Their efforts are an excellent source of new miniatures for the museum. Every year, artists from France and abroad create new pieces to be added to our collections.
Over the years, many students from a variety of modelling schools have come to the museum for apprenticeships. As they learn the basics of their chosen profession, they also participate in various yearly projects.
Lyon’s Musée Cinéma & Miniature is first and foremost a place for creating, enlivened by artistic connections, discussions and collaborations.
A giant praying mantis comes back to life before viewers’ eyes, a galleon 3 metres long gradually recovers its majestic sails… No latex sculpture can survive for more than 10 years, and it seemed that the gigantic Alien Queen would be no exception. It took many months of research to find a way to restore the latex body of this famous monster.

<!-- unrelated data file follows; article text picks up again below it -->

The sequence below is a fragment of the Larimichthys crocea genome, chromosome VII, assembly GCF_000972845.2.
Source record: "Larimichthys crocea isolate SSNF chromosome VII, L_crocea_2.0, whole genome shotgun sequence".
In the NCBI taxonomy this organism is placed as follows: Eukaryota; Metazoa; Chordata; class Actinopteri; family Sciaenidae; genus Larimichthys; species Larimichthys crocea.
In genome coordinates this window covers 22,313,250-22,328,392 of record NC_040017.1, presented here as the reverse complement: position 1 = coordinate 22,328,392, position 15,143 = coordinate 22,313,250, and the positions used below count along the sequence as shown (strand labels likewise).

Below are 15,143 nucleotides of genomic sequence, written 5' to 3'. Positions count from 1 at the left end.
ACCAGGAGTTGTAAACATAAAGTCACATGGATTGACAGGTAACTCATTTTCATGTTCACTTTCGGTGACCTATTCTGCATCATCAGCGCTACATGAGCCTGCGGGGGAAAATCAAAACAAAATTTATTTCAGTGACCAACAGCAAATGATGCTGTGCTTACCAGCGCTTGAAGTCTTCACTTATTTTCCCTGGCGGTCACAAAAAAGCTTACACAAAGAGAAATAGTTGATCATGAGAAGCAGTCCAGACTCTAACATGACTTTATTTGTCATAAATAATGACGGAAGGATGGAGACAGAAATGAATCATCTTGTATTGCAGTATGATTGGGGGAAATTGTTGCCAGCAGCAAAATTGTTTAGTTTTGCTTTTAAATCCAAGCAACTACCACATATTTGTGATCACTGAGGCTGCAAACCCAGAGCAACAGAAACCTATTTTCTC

Every month, pirate sabres, radio-controlled robotic animals, science fiction costumes and other unusual film accessories are restored to perfect condition in the Lyon workshops.
This practice of restoring cinema objects from studios, museums and filmmaker collections enables us to frequently change our collections. Special effects experts who work full-time in their own studios often come to Lyon to consult with our restoration professionals. These skilled technicians share their artistic talent and indispensable technical know-how to properly restore these immensely valuable objects.
This is Musée Cinéma & Miniature’s way to participate in preserving cinematographic heritage.